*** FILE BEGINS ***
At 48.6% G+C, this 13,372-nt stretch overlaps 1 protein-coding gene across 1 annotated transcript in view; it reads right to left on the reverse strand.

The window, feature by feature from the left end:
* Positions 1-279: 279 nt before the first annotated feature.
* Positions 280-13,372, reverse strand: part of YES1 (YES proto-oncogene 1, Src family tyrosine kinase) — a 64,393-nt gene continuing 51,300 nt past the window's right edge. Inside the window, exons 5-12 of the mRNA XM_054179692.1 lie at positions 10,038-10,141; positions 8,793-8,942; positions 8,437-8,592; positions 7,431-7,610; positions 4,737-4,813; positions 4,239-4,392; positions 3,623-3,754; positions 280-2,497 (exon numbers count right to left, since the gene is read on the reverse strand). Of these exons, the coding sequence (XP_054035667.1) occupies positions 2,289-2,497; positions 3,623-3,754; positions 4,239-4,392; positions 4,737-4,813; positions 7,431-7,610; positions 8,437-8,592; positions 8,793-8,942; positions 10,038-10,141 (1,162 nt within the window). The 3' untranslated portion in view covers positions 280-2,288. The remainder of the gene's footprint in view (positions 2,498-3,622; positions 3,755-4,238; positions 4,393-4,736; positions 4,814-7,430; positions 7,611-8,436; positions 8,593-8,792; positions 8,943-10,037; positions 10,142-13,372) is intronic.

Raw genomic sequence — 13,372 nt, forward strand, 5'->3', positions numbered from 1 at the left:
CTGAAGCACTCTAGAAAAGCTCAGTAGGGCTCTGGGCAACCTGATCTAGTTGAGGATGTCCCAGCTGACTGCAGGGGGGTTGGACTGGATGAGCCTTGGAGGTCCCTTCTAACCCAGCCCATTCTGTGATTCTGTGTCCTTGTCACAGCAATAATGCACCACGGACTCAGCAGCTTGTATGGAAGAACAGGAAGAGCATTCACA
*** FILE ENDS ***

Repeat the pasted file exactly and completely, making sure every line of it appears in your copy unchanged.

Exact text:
At 48.6% G+C, this 13,372-nt stretch overlaps 1 protein-coding gene across 1 annotated transcript in view; it reads right to left on the reverse strand.

The window, feature by feature from the left end:
* Positions 1-279: 279 nt before the first annotated feature.
* Positions 280-13,372, reverse strand: part of YES1 (YES proto-oncogene 1, Src family tyrosine kinase) — a 64,393-nt gene continuing 51,300 nt past the window's right edge. Inside the window, exons 5-12 of the mRNA XM_054179692.1 lie at positions 10,038-10,141; positions 8,793-8,942; positions 8,437-8,592; positions 7,431-7,610; positions 4,737-4,813; positions 4,239-4,392; positions 3,623-3,754; positions 280-2,497 (exon numbers count right to left, since the gene is read on the reverse strand). Of these exons, the coding sequence (XP_054035667.1) occupies positions 2,289-2,497; positions 3,623-3,754; positions 4,239-4,392; positions 4,737-4,813; positions 7,431-7,610; positions 8,437-8,592; positions 8,793-8,942; positions 10,038-10,141 (1,162 nt within the window). The 3' untranslated portion in view covers positions 280-2,288. The remainder of the gene's footprint in view (positions 2,498-3,622; positions 3,755-4,238; positions 4,393-4,736; positions 4,814-7,430; positions 7,611-8,436; positions 8,593-8,792; positions 8,943-10,037; positions 10,142-13,372) is intronic.

Raw genomic sequence — 13,372 nt, forward strand, 5'->3', positions numbered from 1 at the left:
CTGAAGCACTCTAGAAAAGCTCAGTAGGGCTCTGGGCAACCTGATCTAGTTGAGGATGTCCCAGCTGACTGCAGGGGGGTTGGACTGGATGAGCCTTGGAGGTCCCTTCTAACCCAGCCCATTCTGTGATTCTGTGTCCTTGTCACAGCAATAATGCACCACGGACTCAGCAGCTTGTATGGAAGAACAGGAAGAGCATTCACA